Sacks the BBC’s Andrew Marr he knows of Jewish families that are already planning to leave Great Britain because of their fear that the Labour leader—should he become prime minister—would unleash a new wave of anti-Semitism.

Sacks, who is a member of the House of Lords, told BBC that Labour Party leader Jeremy Corbyn must “recant and repent” because his public views regarding British Jews, combined with his friendly ties with the terror group Hamas, are sure to engulf the country “in the flames of hatred.”

“Jews have been in Britain since 1656 – I know of no other occasion in these 362 years when Jews, the majority of our community, are worrying, ‘Is this country safe to bring up our children?’” Sacks said, stressing that “Corbyn poses a danger as prime minister unless he expresses clear remorse for past statements.”

“Now this is very, very worrying and there is only one word for this, that is anti-Semitism,” Sacks said, adding, “When people hear the kind of language that’s been coming out of Labour, they cannot but feel an existential threat.”

Sacks defended his comparison of Corbyn’s comment which was insensitive to British Zionists’ feelings, with Enoch Powell’s racist “River of blood” speech against immigration in the 1960s. “I had to issue a warning – anti-Semitism has returned to mainland Europe within living memory of the Holocaust,” Sacks explained.

“Anyone who befriends Hamas and Hezbollah, anyone who uses the term ‘Zionist’ loosely without great care, is in danger of engulfing Britain in the kind of flames of hatred that have reappeared throughout Europe and is massively irresponsible,” he pressed. “Until he expresses clear remorse for what he’s said and what his party has done, then he is as great a danger as Enoch Powell was.”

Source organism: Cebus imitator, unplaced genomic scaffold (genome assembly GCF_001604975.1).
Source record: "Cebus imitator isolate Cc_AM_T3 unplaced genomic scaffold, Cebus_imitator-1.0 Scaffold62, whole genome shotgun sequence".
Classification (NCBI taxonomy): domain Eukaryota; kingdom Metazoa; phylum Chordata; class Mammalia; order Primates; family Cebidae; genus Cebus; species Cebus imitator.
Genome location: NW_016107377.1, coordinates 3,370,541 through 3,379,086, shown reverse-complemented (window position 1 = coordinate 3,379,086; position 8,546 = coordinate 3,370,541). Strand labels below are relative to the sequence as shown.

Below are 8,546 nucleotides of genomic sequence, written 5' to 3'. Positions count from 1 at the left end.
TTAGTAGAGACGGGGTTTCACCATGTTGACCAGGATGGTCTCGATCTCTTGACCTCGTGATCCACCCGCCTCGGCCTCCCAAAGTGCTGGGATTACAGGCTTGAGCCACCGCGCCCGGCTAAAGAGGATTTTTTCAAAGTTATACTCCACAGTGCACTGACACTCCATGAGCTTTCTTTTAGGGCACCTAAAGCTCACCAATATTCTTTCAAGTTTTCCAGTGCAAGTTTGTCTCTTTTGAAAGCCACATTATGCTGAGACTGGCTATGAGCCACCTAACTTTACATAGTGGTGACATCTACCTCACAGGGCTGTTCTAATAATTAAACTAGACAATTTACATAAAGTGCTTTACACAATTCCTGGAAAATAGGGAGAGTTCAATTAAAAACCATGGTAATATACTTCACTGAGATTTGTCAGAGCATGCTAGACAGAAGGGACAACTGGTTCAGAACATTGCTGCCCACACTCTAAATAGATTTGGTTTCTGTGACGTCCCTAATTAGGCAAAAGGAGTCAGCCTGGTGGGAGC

Lord Sacks announced he would not meet with Corbyn until he sees evidence that the latter had sincerely repented.

Hey, Yom Kippur is just around the corner, Mr. Corbyn…

 

Pentecostal Leader T. F. Tenney is called Home

T. F. Tenney

Pentecostal leader T.F. Tenney died on Friday, June 1. Tenney was a well-known United Pentecostal Church leader and the district bishop of Louisiana.

“I don’t have words to say what TFTenney has meant to me and cherise and our family. Today he went Home to be with Jesus. Jesus was the magnificent obsession of his life. To his dear wife Thetus, and his son Tommy and daughter Teri and many grandchildren our hearts and prayers are with you. He was a spiritual Giant to me and I will forever be grateful God put us together. Greatness is the only word I can think of to describe this man,” Franklin says in his post.

In 1952, Tenney was elected Louisiana District youth secretary. From 1952 until his death, almost without exception, Tenney held some position within the United Pentecostal Church International. The UPC Louisana district confirmed the news on its Facebook page.

“With heavy hearts, we share the news that our beloved Bishop TF Tenney has passed from this life to be forever with Jesus. Bishop Tenney has been a valiant and faithful soldier of the Lord, leading and serving this district, the UPCI and churches around the world. He will be greatly missed by all of us, but we rejoice with this mighty man of God as he has met his Savior. Please keep his wife, Sis. Thetus & their family in your prayers,” they said in their statement.

According to Focused Light, Tenney was born and raised in DeRidder, Louisiana. At the age of 15, in 1949, he began his ministry and at age 19 assumed his first pastorate in Monroe, Louisiana. He attended Apostolic Bible Institute. In 1992, he received an honorary doctorate from ABI.